Ebola, also known as Ebola virus disease (EVD), is a severe and often fatal illness that is caused by a virus from the Filoviridae family. It was first identified in 1976 in the Democratic Republic of Congo (DRC) and has since caused outbreaks in several African countries.
The Ebola virus is transmitted through direct contact with the blood, secretions, organs, or other bodily fluids of infected animals, such as bats and primates. It can also be transmitted to humans through contact with objects that have been contaminated with the virus, such as needles and syringes. Once a person is infected, the virus can be transmitted to other people through direct contact with the blood, secretions, or other bodily fluids of the infected person.
One of the reasons that Ebola did not become a pandemic is that it is not an easily transmitted disease. It is not transmitted through the air like influenza, for example, but rather through direct contact with bodily fluids. This means that in order for an Ebola outbreak to occur, there must be close contact between an infected person and a susceptible person. This is less likely to happen in areas with good infection control practices, such as hospitals and healthcare settings.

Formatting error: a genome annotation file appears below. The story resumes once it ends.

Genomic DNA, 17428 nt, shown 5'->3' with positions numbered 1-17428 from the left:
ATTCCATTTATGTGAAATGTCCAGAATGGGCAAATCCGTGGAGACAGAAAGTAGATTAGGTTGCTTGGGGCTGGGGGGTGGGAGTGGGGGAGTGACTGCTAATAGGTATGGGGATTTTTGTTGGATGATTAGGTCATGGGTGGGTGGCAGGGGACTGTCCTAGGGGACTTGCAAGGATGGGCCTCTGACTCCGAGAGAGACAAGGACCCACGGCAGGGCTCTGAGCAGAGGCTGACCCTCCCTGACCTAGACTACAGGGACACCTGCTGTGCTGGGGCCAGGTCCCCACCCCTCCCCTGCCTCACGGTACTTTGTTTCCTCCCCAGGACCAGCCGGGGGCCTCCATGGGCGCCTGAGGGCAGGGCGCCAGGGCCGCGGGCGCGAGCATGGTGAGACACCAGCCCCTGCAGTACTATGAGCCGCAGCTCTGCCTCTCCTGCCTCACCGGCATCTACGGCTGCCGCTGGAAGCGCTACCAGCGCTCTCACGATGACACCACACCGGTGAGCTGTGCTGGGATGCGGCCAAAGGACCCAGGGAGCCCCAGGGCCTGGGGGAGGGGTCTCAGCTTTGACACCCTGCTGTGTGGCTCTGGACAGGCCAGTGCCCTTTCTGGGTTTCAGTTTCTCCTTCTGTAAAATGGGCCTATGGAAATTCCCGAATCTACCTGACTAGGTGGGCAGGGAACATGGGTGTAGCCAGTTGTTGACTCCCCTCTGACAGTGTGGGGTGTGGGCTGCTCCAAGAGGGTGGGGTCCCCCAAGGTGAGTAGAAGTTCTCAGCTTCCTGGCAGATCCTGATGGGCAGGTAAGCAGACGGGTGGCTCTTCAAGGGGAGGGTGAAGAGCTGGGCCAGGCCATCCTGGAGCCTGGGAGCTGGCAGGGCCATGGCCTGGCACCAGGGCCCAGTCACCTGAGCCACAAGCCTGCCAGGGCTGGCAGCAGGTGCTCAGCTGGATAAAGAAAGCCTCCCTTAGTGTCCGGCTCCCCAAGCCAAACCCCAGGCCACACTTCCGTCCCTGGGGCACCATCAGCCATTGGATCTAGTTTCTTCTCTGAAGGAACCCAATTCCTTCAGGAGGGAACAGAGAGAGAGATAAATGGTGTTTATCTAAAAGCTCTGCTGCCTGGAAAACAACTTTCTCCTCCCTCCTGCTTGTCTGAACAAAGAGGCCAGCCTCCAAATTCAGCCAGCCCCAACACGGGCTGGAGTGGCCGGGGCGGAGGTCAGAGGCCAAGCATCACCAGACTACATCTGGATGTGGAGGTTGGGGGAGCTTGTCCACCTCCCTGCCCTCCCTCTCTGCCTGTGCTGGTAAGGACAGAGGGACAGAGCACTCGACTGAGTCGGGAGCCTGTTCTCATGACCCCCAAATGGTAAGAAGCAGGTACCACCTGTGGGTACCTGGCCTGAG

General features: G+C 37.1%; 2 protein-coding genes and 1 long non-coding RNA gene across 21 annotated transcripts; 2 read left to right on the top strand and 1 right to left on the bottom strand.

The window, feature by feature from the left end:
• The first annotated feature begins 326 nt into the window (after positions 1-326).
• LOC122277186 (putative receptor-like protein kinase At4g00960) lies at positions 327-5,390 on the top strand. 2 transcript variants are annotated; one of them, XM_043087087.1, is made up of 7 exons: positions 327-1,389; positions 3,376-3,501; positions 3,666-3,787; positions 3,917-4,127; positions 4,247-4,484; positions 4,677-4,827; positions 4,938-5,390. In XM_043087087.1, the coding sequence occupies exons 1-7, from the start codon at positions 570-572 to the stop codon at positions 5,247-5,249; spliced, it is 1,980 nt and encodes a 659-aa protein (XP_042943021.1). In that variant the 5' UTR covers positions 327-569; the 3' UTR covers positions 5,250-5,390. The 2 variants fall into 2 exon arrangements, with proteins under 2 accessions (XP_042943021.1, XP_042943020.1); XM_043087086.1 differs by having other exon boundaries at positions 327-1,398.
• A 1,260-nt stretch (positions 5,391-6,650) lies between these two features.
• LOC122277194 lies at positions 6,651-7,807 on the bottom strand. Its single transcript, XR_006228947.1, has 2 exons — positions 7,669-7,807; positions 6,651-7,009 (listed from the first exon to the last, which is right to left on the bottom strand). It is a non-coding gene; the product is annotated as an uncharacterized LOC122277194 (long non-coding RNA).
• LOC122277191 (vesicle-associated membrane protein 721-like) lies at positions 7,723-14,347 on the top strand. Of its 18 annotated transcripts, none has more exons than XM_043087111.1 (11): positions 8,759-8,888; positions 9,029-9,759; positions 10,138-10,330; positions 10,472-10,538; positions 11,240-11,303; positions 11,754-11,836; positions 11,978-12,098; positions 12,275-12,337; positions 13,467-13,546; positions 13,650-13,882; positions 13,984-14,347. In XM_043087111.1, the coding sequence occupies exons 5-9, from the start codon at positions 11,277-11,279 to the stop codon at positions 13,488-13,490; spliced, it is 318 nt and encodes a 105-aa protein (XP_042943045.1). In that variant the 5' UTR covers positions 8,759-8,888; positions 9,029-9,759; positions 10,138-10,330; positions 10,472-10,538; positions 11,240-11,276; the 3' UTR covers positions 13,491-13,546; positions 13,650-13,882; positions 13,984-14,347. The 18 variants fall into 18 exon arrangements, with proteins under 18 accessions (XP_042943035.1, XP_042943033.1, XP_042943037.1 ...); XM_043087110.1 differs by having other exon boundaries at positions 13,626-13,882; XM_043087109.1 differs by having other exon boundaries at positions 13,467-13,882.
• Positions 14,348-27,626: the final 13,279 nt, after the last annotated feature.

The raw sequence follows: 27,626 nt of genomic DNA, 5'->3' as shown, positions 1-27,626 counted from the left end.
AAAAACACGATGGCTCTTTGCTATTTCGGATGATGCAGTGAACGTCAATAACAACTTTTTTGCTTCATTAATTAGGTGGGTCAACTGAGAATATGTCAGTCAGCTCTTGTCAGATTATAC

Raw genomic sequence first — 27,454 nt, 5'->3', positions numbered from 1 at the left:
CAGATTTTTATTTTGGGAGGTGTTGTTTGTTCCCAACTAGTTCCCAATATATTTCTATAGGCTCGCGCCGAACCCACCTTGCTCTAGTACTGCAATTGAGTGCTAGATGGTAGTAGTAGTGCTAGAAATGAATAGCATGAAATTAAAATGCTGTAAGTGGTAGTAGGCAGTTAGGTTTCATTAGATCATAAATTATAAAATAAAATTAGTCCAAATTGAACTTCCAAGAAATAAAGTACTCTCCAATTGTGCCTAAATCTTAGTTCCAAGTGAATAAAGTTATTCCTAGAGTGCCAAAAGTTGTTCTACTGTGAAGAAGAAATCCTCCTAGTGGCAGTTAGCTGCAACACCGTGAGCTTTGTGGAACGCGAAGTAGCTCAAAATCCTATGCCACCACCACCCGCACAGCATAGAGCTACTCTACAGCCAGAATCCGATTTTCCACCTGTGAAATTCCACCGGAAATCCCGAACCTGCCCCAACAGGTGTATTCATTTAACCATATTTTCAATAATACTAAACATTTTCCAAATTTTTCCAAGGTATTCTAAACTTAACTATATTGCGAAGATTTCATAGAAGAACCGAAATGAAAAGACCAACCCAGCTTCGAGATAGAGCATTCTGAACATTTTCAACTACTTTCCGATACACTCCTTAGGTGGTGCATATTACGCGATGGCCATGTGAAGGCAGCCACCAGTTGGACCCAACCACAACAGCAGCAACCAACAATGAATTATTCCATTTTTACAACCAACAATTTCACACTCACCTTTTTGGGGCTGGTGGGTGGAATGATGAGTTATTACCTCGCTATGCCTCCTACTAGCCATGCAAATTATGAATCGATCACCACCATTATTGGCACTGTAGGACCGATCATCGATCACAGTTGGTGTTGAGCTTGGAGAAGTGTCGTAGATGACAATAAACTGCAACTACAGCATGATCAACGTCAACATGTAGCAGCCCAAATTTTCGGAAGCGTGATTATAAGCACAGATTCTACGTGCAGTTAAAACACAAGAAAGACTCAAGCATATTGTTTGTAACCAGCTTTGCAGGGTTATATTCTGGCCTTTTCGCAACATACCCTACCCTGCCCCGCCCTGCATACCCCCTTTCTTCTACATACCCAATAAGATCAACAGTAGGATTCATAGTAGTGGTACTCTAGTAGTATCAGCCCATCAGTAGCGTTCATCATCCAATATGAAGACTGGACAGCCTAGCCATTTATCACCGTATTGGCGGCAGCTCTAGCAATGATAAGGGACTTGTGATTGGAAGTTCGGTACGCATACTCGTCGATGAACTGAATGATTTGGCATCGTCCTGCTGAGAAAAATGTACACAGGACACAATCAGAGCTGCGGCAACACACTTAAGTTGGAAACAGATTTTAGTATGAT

Another reason that Ebola did not become a pandemic is because it is not a particularly virulent virus. It has a relatively low reproductive number, which means that it does not spread as easily as some other infectious diseases. This, combined with the fact that it is not easily transmitted, means that it is less likely to cause widespread outbreaks.
In addition, the Ebola virus has a relatively short incubation period, which is the time between infection and the onset of symptoms. This means that people who are infected with the virus typically develop symptoms within a few days to a week of being infected. This allows for early identification and isolation of infected individuals, which can help to contain the spread of the virus.
Finally, the Ebola virus is relatively fragile and does not survive for long outside of the body. This means that it is less likely to be transmitted through environmental sources, such as air or water.
Overall, the combination of the fact that Ebola is not easily transmitted, is not particularly virulent, has a short incubation period, and is fragile outside of the body all contributed to the fact that it did not become a pandemic. However, it is still important to be vigilant and prepared for future outbreaks, as the Ebola virus can still cause significant morbidity and mortality in affected areas.